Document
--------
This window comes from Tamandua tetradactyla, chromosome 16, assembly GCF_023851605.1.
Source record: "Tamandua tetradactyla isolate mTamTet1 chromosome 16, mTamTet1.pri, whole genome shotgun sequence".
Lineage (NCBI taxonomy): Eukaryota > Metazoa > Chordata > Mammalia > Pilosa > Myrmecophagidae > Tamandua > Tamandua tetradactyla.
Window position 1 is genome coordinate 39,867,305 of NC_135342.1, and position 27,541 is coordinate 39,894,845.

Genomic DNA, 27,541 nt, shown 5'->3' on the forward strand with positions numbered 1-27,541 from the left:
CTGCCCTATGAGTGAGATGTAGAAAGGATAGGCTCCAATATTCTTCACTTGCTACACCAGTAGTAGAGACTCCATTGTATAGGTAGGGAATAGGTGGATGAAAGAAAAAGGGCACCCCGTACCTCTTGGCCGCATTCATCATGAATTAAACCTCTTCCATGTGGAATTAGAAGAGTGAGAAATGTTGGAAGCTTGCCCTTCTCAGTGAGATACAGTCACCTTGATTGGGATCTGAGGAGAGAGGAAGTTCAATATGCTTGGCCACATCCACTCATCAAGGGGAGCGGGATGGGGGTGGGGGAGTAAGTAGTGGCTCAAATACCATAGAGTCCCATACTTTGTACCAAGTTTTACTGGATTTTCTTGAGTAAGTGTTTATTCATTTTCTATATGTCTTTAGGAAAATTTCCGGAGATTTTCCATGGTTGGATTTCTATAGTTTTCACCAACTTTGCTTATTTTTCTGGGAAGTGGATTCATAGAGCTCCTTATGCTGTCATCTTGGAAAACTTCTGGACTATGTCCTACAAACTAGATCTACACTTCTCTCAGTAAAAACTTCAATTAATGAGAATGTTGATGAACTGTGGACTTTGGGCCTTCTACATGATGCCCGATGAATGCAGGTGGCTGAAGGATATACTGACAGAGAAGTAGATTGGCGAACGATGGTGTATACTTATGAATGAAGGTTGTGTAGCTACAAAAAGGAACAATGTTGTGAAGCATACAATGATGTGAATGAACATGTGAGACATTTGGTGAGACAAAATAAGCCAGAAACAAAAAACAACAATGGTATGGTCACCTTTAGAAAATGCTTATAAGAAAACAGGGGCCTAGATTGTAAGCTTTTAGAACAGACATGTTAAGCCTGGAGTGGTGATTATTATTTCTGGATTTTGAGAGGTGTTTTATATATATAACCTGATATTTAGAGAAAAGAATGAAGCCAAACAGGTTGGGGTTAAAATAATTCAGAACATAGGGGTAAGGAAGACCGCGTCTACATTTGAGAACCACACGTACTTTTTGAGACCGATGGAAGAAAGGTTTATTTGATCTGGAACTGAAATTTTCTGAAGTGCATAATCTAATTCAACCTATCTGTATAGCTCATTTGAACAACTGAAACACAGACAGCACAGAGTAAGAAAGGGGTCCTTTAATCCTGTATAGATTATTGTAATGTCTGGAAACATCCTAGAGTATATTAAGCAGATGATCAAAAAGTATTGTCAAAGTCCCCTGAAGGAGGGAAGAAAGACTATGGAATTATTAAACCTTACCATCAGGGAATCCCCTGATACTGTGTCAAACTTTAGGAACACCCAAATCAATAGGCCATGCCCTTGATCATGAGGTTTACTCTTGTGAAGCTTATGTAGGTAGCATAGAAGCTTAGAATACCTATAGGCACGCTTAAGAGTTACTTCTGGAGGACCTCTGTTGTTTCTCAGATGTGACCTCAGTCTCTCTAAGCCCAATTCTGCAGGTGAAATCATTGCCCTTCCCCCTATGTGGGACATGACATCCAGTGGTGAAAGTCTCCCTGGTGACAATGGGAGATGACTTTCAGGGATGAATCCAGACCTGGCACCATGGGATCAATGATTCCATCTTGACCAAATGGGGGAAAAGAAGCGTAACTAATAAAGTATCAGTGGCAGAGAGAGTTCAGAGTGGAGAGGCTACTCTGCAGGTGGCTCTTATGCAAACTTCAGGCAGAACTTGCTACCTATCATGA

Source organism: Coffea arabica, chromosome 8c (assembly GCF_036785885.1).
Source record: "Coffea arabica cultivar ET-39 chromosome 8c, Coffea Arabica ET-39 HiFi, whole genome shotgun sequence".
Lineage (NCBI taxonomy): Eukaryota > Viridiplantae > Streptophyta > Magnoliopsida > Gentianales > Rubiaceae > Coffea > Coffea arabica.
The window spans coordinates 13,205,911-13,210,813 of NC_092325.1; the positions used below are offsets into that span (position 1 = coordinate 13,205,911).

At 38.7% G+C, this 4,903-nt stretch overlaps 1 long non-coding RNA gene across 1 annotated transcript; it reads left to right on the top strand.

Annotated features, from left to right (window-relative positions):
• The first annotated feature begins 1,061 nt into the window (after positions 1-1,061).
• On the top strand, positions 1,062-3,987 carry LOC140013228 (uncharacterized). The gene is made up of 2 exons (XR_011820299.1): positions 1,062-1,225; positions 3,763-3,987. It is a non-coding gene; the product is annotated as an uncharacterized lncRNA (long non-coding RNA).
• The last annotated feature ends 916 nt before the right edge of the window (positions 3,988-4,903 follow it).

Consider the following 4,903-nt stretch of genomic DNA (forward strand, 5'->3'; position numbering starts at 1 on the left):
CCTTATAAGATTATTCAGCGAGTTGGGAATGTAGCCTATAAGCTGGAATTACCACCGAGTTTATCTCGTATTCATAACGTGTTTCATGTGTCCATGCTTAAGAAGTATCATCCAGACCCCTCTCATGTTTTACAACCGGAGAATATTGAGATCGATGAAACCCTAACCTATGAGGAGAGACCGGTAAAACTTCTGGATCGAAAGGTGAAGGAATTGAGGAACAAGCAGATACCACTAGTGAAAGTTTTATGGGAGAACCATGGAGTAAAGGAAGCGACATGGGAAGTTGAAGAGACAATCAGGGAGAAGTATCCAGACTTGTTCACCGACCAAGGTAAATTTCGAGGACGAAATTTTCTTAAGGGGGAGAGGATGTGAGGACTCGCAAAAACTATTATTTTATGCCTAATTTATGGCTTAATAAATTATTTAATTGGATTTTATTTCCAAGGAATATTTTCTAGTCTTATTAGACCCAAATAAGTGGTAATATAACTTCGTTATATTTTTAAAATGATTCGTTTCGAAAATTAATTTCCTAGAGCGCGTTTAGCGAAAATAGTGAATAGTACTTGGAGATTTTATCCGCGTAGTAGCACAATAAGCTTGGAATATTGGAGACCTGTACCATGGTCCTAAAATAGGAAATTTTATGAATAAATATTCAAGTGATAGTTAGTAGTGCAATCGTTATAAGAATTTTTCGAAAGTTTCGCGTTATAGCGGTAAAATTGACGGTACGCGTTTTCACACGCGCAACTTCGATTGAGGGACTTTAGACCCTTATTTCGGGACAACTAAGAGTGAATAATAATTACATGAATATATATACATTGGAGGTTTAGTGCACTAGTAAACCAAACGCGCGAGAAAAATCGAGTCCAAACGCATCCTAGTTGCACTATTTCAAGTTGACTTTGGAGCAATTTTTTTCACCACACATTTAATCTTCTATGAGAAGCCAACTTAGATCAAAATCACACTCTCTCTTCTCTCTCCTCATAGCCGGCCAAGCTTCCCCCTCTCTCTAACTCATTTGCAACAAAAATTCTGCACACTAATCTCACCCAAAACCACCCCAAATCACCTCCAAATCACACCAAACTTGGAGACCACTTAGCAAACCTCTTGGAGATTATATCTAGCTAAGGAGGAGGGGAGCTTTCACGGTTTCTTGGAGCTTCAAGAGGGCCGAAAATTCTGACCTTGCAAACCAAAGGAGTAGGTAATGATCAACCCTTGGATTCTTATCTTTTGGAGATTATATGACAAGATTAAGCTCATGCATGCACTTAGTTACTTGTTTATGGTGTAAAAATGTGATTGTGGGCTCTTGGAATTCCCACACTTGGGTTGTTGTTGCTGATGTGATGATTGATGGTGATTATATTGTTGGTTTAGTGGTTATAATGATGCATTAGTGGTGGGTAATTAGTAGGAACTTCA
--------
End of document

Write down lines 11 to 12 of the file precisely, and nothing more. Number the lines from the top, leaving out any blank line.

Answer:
At 38.7% G+C, this 4,903-nt stretch overlaps 1 long non-coding RNA gene across 1 annotated transcript; it reads left to right on the top strand.

Annotated features, from left to right (window-relative positions):